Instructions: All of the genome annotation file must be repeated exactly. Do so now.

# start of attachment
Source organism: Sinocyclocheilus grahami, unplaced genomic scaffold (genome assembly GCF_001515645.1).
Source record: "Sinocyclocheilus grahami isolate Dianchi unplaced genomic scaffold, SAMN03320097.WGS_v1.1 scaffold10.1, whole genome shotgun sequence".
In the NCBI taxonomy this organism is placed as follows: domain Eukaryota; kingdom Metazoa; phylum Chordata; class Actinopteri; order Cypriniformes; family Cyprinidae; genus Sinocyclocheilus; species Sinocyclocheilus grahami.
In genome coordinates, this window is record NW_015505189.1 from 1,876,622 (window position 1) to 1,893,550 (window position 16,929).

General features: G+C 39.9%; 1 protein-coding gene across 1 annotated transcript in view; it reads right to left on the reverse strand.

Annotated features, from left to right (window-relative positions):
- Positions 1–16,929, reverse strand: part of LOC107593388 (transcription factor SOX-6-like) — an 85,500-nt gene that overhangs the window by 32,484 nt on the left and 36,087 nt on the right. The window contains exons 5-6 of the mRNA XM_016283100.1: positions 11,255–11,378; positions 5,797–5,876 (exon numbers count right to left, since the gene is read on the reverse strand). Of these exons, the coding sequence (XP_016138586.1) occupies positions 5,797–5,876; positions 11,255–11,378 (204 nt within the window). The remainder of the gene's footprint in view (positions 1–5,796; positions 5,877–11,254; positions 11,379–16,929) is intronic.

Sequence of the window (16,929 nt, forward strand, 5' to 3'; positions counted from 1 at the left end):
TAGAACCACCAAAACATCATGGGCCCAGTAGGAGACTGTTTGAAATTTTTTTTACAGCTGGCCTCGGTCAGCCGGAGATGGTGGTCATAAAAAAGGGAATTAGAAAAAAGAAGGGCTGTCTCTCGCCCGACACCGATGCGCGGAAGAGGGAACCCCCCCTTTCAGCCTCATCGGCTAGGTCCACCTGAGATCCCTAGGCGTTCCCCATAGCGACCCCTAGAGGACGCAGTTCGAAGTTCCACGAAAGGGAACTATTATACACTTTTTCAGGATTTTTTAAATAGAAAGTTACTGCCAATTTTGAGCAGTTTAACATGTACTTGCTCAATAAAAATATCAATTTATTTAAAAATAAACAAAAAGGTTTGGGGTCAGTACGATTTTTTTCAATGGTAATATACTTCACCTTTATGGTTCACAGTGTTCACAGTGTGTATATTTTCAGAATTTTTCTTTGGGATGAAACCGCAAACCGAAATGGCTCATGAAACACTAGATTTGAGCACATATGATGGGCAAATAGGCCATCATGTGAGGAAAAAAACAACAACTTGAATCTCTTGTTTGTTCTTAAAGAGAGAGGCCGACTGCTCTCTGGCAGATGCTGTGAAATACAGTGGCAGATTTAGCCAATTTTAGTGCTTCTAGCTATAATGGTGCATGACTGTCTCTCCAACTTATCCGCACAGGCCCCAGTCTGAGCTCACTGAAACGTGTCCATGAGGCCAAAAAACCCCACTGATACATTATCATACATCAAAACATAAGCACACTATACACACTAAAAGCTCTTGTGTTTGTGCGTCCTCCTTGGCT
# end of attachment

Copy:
Source organism: Sinocyclocheilus grahami, unplaced genomic scaffold (genome assembly GCF_001515645.1).
Source record: "Sinocyclocheilus grahami isolate Dianchi unplaced genomic scaffold, SAMN03320097.WGS_v1.1 scaffold10.1, whole genome shotgun sequence".
In the NCBI taxonomy this organism is placed as follows: domain Eukaryota; kingdom Metazoa; phylum Chordata; class Actinopteri; order Cypriniformes; family Cyprinidae; genus Sinocyclocheilus; species Sinocyclocheilus grahami.
In genome coordinates, this window is record NW_015505189.1 from 1,876,622 (window position 1) to 1,893,550 (window position 16,929).

General features: G+C 39.9%; 1 protein-coding gene across 1 annotated transcript in view; it reads right to left on the reverse strand.

Annotated features, from left to right (window-relative positions):
- Positions 1–16,929, reverse strand: part of LOC107593388 (transcription factor SOX-6-like) — an 85,500-nt gene that overhangs the window by 32,484 nt on the left and 36,087 nt on the right. The window contains exons 5-6 of the mRNA XM_016283100.1: positions 11,255–11,378; positions 5,797–5,876 (exon numbers count right to left, since the gene is read on the reverse strand). Of these exons, the coding sequence (XP_016138586.1) occupies positions 5,797–5,876; positions 11,255–11,378 (204 nt within the window). The remainder of the gene's footprint in view (positions 1–5,796; positions 5,877–11,254; positions 11,379–16,929) is intronic.

Sequence of the window (16,929 nt, forward strand, 5' to 3'; positions counted from 1 at the left end):
TAGAACCACCAAAACATCATGGGCCCAGTAGGAGACTGTTTGAAATTTTTTTTACAGCTGGCCTCGGTCAGCCGGAGATGGTGGTCATAAAAAAGGGAATTAGAAAAAAGAAGGGCTGTCTCTCGCCCGACACCGATGCGCGGAAGAGGGAACCCCCCCTTTCAGCCTCATCGGCTAGGTCCACCTGAGATCCCTAGGCGTTCCCCATAGCGACCCCTAGAGGACGCAGTTCGAAGTTCCACGAAAGGGAACTATTATACACTTTTTCAGGATTTTTTAAATAGAAAGTTACTGCCAATTTTGAGCAGTTTAACATGTACTTGCTCAATAAAAATATCAATTTATTTAAAAATAAACAAAAAGGTTTGGGGTCAGTACGATTTTTTTCAATGGTAATATACTTCACCTTTATGGTTCACAGTGTTCACAGTGTGTATATTTTCAGAATTTTTCTTTGGGATGAAACCGCAAACCGAAATGGCTCATGAAACACTAGATTTGAGCACATATGATGGGCAAATAGGCCATCATGTGAGGAAAAAAACAACAACTTGAATCTCTTGTTTGTTCTTAAAGAGAGAGGCCGACTGCTCTCTGGCAGATGCTGTGAAATACAGTGGCAGATTTAGCCAATTTTAGTGCTTCTAGCTATAATGGTGCATGACTGTCTCTCCAACTTATCCGCACAGGCCCCAGTCTGAGCTCACTGAAACGTGTCCATGAGGCCAAAAAACCCCACTGATACATTATCATACATCAAAACATAAGCACACTATACACACTAAAAGCTCTTGTGTTTGTGCGTCCTCCTTGGCT